Warm-up and inspection of linear accelerators is very essential in radiation therapy to verify the accuracy of the machines and emission of proper radiation during treatment. Daily morning warm-up can take 10 to 30 minutes. It includes measurements of beam output, beam profiles, beam energy and determination of beam flatness and symmetry. The inspection of linear accelerators and simulators is done during and after installation. After installation it can be done daily, weekly, monthly or annually.
Inspection during installation
According to TG-45, the following facilities should be properly installed before a linear accelerator starts operating and a medical physicist should inspect to ensure they are all functional.
Daily morning warm-up and inspection
Daily morning Linac warm up and inspection is done before the first treatment of the day. The tests are divided into three: dosimetry, mechanical and safety. Dosimetry test involves delivery of 300 to 500MU per photon energy and the subsequent photon and electron dosimetry values of the central axis at SSD of 100cm are recorded. A tolerance of 3% is allowed. In mechanical test the following checks are carried out: localizing lasers, collimator rotation with the central axis and Optical Distance Indicator (ODI). On localizing lasers, sagittal and lateral lasers are aligned with the horizontal and vertical marks on the walls. Tolerance for lasers is ±2mm (that is, ±1mm) for both sets of the lasers. A check on collimator rotation with the central axis is also done and a tolerance of ≤2mm is allowed according to TG-142 report. Safety checks include: door interlocks and audiovisual monitors, they are tested if they are functioning. Planar and Cone-beam imaging are also tested both in kV and MV. Collision interlocks should be functional and tolerance for positioning/repositioning should be ≤2mm in both imaging. This is according to TG-142 report.
Weekly linear accelerators inspection involves dosimetry and mechanical tests. Beam/field size and mechanical alignment are the first tests. This is because any deviation on beam or mechanical alignments can influence the dosimetry outcome. Then photon and electron dosimetry output values and the wedge factors tests are conducted. A dose of 100MU is delivered thrice and a PTW Farmer chamber is used to check the Linac output and a PTW UNIDOS electrometer is used to measure the dosimetry values. The dosimetry checks are done with calibrated dosimetry equipment, a solid water-equivalent phantom and an ionization chamber. Gantry angle and collimator isocenters are also checked, a tolerance of ≤2mm and a deviation of 1mm are allowed according to TG-142 report.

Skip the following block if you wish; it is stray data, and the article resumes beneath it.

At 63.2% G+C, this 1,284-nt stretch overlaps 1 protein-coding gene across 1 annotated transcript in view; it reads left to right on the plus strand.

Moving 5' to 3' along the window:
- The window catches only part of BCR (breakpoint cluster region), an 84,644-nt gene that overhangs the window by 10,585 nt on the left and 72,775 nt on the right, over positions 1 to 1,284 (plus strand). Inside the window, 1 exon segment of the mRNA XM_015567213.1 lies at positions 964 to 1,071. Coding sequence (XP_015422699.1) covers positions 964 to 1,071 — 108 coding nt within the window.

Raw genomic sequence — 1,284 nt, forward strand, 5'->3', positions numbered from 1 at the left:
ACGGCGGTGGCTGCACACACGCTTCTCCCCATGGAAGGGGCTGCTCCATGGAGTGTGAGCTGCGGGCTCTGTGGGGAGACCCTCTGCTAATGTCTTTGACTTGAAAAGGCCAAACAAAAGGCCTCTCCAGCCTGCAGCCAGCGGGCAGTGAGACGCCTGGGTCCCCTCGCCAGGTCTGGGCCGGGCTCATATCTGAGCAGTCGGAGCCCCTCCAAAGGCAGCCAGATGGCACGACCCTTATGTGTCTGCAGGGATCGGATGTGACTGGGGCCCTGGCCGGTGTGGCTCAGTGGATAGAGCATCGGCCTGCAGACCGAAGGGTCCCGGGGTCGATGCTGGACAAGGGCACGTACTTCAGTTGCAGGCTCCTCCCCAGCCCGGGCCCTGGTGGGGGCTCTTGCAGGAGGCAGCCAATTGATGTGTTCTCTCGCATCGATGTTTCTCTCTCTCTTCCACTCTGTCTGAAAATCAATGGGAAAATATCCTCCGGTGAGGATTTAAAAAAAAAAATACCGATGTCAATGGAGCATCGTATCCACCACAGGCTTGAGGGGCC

A PTW UNIDOS Electrometer
A Solid-water Equivalent Phantom with an Ionization Chamber
· Monthly inspection
Monthly inspection includes a complete and extensive measurement of dosimetry, mechanical/optical and safety aspects. On dosimetry checks it includes tests on photon and electron output constancy, wedge factor constancy, photon and electron beams flatness constancy, photon and electron beam symmetry and calibration of daily output dosimeter. On mechanical it includes checks on the mechanical system, image-forming and image detection system, couch accuracy, accuracy of gantry movement, accuracy of lasers, accuracy of cross wires and collimators and radiation field coincidence. Door interlocks, anti-collision devices, optical distance indicator accuracy and emergency stop buttons are checked under safety aspects.
· Annual inspection
Annual inspection includes a larger sampling of monthly inspection, beam characteristics, planned maintenance and analysis of all saved quality assurance worksheet files. It involves use of a large 3D water phantom to measure beam profiles and depth dose curves. Planned maintenance checks are also done to keep the system at correct operating conditions and to make sure that the equipment continues to operate for as long as possible without unplanned corrective maintenance.
1. International Journal of Sciences: Basic and Applied Research. Quality Assurance and Performance Evaluation of an Elekta Linear Accelerator.
2. Ravinder Nath; Peter J. Biggs; Frank J. Bova; Clifton Ling; James van de Geijn and Martin S. Weinhouse. 1994. AAPM Code of Practice of Radiotherapy Accelerators.
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